Sport fans are addicted to sports. There is little else in the world that influences people to wear a group’s or organization’s logo on their clothing or to tattoo it to their skin like a sports team does. It is that influence on society that sports journalist Morgan Campbell attempts to capture with his Sports Prism series for The Toronto Star. It isn’t always flattering what Campbell writes, but it is incredibly interesting and insightful.
Campbell doesn’t just want to write about sport or an athlete and their trials, tribulations and redemption. Those stories are cliched and don’t necessarily hit the mark. Campbell focuses his Sports Prism series on deeper issues with athletes and their pasts under the microscope.
Breaking into the Business
The sports writer nearly never got his shot at being a sports writer. After graduating from Northwestern University with a journalism degree, Campbell sought a job as a sports journalist. He quickly found a problem with his desire to be a sports journalist, however. Recruiters didn’t want him as he hadn’t trained in sports journalism despite having first-hand experience playing top level collegiate athletics.
Campbell’s own trials and tribulations led him to a job with the Toronto Star where he found a job in the newsroom working on scoreboards at the very back of the sports page. His role gave him a foot in the door and it was supposed to lead into other areas in the sport department. Yet, year after year, Campbell was overlooked for promotion time and again.
However, Campbell’s promotion opportunities changed when he began working on an in-depth article on a local Toronto basketball team. Campbell worked on his article during the day while completing his role writing the scoreboards at night. The writer’s work on the story led to an eight-part series. He was nominated for a national award for it. Then, his nomination led to the promotion.
The Birth of Sports Prism
Campbell’s motivation to write in-depth sports articles on athletes is partly influenced by a desire to provide something more to readers. Campbell claims sports writers need to find something different to separate themselves and their work from others. That is why he focuses on off-field issues. He knows many of the stories he writes for Sports Prism do not receive the heavy traffic other articles do. Compared to articles about a recent Toronto Raptors’ game or player, Campbell knows his work is niche in the sports world.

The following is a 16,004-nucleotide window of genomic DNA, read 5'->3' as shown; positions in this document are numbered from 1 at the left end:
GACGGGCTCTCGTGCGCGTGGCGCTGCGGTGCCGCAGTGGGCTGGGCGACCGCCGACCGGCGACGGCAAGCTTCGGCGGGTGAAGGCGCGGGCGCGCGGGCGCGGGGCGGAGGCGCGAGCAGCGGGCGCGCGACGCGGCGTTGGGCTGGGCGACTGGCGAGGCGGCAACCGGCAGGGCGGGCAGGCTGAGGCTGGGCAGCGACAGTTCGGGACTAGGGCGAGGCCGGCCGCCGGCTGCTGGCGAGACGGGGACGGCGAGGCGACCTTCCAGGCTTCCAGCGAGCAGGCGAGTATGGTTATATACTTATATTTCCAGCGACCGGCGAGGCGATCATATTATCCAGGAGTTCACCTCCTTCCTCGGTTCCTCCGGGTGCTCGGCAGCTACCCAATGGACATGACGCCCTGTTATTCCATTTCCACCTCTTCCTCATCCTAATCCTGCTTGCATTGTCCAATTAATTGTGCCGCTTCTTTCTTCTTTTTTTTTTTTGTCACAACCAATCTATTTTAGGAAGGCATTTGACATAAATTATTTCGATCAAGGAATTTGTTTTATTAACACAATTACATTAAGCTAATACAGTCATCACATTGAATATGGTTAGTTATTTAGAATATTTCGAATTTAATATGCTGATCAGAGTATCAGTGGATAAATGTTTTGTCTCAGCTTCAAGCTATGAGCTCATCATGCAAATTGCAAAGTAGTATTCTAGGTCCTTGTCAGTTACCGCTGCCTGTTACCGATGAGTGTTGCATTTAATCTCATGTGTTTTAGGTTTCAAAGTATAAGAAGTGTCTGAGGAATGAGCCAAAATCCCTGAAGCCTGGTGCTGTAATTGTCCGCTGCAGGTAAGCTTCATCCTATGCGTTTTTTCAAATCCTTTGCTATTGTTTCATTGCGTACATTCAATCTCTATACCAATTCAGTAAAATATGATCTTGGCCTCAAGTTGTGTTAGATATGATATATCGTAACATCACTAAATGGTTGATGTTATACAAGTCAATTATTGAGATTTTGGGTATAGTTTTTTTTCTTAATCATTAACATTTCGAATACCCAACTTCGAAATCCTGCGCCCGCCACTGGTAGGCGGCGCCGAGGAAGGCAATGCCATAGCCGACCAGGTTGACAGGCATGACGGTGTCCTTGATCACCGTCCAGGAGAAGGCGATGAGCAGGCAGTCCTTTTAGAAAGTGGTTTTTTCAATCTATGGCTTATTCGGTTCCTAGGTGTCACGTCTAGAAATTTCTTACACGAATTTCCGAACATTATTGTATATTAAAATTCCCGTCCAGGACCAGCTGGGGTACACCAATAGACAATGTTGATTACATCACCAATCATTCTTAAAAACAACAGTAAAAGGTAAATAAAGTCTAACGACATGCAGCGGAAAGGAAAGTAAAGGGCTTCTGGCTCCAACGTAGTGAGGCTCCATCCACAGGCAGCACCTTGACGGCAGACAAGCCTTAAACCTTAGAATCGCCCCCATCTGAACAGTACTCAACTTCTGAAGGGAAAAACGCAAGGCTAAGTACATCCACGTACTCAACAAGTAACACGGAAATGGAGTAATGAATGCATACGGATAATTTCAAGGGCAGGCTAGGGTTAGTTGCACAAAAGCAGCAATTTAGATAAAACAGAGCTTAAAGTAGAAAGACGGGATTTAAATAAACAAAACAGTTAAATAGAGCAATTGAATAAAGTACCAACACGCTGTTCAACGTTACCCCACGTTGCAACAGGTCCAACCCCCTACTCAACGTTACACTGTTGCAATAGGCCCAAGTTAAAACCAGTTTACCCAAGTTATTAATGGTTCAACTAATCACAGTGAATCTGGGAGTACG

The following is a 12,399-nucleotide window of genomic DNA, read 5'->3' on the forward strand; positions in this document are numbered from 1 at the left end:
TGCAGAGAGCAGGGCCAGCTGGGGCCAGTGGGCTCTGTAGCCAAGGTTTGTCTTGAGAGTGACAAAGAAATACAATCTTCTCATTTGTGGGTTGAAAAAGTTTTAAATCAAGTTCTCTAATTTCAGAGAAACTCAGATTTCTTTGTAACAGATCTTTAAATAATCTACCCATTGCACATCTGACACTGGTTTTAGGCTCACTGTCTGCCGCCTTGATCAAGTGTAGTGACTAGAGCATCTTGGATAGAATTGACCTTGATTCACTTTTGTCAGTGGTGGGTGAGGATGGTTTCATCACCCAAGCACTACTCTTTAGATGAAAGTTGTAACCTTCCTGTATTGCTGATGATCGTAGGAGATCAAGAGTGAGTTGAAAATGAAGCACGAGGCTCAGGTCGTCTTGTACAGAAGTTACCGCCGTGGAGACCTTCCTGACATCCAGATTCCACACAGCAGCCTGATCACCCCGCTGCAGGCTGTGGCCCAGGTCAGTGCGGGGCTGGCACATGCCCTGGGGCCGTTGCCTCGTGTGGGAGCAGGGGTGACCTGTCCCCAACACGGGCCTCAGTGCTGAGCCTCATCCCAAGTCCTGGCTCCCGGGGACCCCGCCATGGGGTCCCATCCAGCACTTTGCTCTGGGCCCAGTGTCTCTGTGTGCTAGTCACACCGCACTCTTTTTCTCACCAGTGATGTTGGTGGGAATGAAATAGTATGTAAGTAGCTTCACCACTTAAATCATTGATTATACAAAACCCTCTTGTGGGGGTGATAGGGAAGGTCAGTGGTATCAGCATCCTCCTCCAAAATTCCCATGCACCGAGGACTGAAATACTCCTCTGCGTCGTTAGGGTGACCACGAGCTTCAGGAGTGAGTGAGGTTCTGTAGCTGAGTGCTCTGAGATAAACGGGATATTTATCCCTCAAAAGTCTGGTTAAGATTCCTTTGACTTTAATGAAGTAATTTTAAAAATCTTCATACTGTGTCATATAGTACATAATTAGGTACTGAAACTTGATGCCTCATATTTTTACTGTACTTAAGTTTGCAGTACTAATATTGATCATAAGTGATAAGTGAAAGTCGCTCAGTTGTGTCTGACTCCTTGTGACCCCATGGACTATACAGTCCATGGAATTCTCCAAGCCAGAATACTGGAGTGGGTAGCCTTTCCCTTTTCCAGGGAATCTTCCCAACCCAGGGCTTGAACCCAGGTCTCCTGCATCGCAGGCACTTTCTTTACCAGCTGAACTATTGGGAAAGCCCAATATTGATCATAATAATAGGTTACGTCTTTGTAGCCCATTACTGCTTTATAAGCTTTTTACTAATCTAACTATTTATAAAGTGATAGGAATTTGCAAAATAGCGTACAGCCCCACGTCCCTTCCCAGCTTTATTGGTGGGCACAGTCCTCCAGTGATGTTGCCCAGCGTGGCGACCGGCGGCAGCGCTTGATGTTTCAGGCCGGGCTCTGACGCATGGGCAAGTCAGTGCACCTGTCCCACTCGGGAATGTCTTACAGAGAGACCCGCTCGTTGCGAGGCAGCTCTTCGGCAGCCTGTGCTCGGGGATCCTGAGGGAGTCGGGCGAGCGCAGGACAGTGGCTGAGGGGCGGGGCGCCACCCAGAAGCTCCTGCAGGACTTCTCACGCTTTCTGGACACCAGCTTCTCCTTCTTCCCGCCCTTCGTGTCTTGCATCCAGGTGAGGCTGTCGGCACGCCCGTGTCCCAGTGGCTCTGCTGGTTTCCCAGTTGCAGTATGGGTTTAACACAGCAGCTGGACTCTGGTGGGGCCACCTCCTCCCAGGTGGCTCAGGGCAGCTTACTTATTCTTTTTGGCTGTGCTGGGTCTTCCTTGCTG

“My articles may not get a lot of traffic. But they get a lot of traffic from people interested in those topics.”
While it took Campbell years to get prompted as a sports journalist, it took very little time for him to get the okay for his Sports Prism column. According to the journalist, he sat down with his bosses in 2018 and pitched the idea for Sports Prism. It took them just a few minutes to agree to the column and to provide the Toronto Star something wholly unique.
Since the column’s debut, it has explored a variety of sports and society topics including the 50th anniversary of Martin Luther King’s death and Canadian boxer Adonis Stevenson’s sordid past. It was the latter that raised eyebrows as Campbell delved into the boxer’s history of serving time for prostitution.
Campbell claims sports are a great way to view social issues. The two areas fit together and paint a picture of the world we live in. Campbell doesn’t believe everyone who studies sport management or sports journalism will be interested in sociology. But in some ways, sport and society come together.
Creating puff pieces on sports stars and athletes would be a disservice to the world and to the fans. It is Campbell’s desire to meet these stories head on and deliver a column to those interested in the sociology side of sports. It may not be for everyone but Sports Prism does have its niche.